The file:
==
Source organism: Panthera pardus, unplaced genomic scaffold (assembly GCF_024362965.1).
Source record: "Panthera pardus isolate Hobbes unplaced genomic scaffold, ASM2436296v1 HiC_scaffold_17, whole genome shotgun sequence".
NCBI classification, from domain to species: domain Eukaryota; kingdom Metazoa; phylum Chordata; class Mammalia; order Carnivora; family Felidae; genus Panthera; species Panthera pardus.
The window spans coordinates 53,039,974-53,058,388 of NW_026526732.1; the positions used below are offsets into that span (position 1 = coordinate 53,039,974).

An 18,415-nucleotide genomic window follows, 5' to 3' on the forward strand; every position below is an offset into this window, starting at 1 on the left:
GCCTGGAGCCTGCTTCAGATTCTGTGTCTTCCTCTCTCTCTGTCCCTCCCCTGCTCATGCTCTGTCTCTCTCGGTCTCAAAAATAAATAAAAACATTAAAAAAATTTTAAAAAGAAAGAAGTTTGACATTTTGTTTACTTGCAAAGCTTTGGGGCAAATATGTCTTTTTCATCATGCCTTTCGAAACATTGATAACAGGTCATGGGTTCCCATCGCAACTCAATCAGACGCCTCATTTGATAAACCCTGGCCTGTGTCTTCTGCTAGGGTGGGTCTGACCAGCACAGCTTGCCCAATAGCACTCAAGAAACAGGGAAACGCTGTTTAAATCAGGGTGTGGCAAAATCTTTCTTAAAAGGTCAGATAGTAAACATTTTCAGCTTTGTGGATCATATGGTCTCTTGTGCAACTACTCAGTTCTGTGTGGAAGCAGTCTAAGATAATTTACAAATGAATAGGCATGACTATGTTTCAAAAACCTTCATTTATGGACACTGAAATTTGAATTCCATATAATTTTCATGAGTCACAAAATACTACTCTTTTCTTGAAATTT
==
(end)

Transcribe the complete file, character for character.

Source organism: Panthera pardus, unplaced genomic scaffold (assembly GCF_024362965.1).
Source record: "Panthera pardus isolate Hobbes unplaced genomic scaffold, ASM2436296v1 HiC_scaffold_17, whole genome shotgun sequence".
NCBI classification, from domain to species: domain Eukaryota; kingdom Metazoa; phylum Chordata; class Mammalia; order Carnivora; family Felidae; genus Panthera; species Panthera pardus.
The window spans coordinates 53,039,974-53,058,388 of NW_026526732.1; the positions used below are offsets into that span (position 1 = coordinate 53,039,974).

An 18,415-nucleotide genomic window follows, 5' to 3' on the forward strand; every position below is an offset into this window, starting at 1 on the left:
GCCTGGAGCCTGCTTCAGATTCTGTGTCTTCCTCTCTCTCTGTCCCTCCCCTGCTCATGCTCTGTCTCTCTCGGTCTCAAAAATAAATAAAAACATTAAAAAAATTTTAAAAAGAAAGAAGTTTGACATTTTGTTTACTTGCAAAGCTTTGGGGCAAATATGTCTTTTTCATCATGCCTTTCGAAACATTGATAACAGGTCATGGGTTCCCATCGCAACTCAATCAGACGCCTCATTTGATAAACCCTGGCCTGTGTCTTCTGCTAGGGTGGGTCTGACCAGCACAGCTTGCCCAATAGCACTCAAGAAACAGGGAAACGCTGTTTAAATCAGGGTGTGGCAAAATCTTTCTTAAAAGGTCAGATAGTAAACATTTTCAGCTTTGTGGATCATATGGTCTCTTGTGCAACTACTCAGTTCTGTGTGGAAGCAGTCTAAGATAATTTACAAATGAATAGGCATGACTATGTTTCAAAAACCTTCATTTATGGACACTGAAATTTGAATTCCATATAATTTTCATGAGTCACAAAATACTACTCTTTTCTTGAAATTT